If the germ gets on a table, through a contaminated object, does it spread on the table or stay where it was contaminated? – Jan
It stays where it landed. Viruses don’t move around on their own. That said if you think a surface like a table may be contaminated, best to wash off the entire surface since you can’t see exactly where it is.
As a limousine driver and sometimes in tight quarters, how can I make the passenger(s) feel comfortable and still practice safety protocols? – Joe
When someone rides in a limo or rideshare vehicle, they’re in close quarters for a prolonged period of time. As a driver, make sure that both you and the passenger are wearing masks. If you can, keep the windows open to provide ventilation. A partition between where you and the passengers sit would be ideal. And you really should disinfect the seats and door handles between each passenger.
When will family members be able to visit non-COVID patients in hospitals, such as surgical patients? It is torture not being able to be with my husband who is in the ICU. – Eileen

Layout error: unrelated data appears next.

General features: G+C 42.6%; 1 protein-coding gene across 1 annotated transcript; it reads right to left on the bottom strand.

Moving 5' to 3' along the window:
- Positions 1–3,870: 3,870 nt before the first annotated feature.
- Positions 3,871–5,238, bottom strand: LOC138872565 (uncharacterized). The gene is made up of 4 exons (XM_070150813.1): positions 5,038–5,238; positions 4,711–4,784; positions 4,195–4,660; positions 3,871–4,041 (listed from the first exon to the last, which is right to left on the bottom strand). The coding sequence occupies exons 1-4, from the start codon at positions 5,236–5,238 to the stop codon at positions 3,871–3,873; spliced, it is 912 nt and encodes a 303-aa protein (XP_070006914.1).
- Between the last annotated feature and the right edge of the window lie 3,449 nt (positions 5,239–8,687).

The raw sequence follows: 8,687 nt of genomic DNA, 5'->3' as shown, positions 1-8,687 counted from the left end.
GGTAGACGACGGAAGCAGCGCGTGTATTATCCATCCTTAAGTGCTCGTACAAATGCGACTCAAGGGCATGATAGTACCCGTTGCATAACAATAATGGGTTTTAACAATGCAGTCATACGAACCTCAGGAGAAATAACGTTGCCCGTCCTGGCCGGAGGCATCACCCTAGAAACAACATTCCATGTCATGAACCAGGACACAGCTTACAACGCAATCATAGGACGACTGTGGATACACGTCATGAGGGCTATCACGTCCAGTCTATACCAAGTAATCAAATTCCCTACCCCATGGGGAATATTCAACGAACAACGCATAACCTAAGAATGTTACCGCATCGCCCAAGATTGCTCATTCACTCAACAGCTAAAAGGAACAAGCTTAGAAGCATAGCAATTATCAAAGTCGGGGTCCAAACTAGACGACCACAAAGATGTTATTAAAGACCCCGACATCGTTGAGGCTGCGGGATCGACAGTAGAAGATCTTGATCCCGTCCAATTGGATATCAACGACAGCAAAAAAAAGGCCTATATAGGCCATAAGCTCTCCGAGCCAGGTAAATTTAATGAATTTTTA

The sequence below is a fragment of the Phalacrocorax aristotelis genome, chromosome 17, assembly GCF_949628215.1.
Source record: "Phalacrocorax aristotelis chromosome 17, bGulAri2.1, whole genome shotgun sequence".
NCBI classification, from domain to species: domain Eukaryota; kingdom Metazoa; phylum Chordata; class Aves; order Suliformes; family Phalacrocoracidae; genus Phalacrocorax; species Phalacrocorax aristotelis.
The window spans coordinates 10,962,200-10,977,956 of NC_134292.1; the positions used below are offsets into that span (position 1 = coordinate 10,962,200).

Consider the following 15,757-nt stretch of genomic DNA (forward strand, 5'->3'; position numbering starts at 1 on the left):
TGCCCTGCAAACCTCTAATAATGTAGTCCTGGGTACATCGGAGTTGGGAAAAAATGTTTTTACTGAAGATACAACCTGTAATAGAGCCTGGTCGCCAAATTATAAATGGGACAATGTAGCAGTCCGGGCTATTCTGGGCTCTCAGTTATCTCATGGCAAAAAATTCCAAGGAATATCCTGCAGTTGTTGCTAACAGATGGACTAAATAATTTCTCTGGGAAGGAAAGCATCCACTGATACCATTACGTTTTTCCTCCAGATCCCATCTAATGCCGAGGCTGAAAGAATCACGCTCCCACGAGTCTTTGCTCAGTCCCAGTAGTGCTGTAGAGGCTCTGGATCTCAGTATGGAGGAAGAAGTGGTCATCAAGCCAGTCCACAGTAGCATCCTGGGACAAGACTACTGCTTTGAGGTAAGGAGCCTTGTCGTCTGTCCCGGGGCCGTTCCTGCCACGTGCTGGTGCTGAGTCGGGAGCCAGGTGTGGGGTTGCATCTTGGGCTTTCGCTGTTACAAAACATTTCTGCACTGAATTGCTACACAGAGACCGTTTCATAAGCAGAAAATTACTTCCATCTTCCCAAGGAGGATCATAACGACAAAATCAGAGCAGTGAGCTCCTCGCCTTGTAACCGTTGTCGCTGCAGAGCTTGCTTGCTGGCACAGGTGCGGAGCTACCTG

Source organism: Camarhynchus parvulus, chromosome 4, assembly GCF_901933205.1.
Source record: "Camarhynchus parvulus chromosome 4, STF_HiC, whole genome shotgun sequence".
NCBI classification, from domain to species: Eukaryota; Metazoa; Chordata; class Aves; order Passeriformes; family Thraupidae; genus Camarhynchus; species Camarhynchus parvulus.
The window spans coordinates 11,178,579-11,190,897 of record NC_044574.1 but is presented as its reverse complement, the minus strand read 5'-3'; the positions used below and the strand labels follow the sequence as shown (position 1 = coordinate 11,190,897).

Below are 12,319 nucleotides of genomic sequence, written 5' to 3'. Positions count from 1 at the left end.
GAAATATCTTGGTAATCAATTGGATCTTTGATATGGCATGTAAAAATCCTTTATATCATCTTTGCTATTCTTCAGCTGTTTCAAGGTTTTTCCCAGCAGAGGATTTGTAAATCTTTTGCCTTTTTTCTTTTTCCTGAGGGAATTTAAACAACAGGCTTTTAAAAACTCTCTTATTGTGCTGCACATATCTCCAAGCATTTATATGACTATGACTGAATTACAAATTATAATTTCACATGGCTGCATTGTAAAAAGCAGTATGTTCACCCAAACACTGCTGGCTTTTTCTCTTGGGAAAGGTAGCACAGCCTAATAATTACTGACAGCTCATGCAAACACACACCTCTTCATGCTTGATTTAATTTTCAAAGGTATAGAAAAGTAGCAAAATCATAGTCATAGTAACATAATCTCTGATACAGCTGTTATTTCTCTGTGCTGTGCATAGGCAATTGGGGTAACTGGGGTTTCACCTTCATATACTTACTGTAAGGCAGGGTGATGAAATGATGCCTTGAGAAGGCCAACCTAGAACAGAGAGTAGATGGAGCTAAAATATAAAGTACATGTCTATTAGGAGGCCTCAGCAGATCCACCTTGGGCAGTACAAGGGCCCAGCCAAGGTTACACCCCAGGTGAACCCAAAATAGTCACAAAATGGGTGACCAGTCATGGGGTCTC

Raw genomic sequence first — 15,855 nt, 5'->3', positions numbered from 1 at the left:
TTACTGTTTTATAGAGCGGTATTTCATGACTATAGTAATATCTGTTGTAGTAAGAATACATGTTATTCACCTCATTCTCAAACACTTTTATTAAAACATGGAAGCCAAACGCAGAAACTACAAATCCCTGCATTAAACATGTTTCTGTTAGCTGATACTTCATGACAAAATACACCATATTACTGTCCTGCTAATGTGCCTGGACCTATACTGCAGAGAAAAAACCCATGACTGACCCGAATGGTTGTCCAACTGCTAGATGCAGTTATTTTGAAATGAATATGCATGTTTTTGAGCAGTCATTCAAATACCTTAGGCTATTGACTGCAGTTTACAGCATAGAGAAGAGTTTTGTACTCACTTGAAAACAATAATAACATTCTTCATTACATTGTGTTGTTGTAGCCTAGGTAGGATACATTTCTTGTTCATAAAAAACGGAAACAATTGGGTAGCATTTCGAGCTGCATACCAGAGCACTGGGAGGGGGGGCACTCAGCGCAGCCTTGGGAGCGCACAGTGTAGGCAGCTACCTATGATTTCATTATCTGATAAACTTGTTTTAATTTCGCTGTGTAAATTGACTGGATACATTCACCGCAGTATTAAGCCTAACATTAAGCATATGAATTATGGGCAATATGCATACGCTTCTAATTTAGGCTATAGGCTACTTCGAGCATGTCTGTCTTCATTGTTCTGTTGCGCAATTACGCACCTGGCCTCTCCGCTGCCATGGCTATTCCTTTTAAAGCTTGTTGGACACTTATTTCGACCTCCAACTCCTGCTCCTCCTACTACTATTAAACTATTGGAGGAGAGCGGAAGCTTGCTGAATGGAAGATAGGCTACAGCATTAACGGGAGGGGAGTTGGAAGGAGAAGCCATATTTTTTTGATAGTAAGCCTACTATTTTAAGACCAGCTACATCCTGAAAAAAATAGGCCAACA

People who are hospitalized, especially those in the ICU, are incredibly vulnerable to the coronavirus so hospitals are generally not allowing visitors. I know how hard it must be to not be able to visit your husband but imagine how awful it would be if someone who was contaminated with the virus came into the ICU and put him and other patients at risk. Hospitals will ease restrictions when they can guarantee the safety of the patients and their staff but for now, it’s just too risky.
I live in Boston and have an 88-year-old mother who is on oxygen 24/7. She lives on the Cape. Can I visit her or should I wait? – Karen
Being 88 years old and on supplemental oxygen puts your mother at very high risk from the coronavirus. So as hard as it is, you should wait before you enter her home. Maybe you can visit her virtually online or maybe you can go to her house and stay in the driveway or on the lawn to visit her at a safe distance?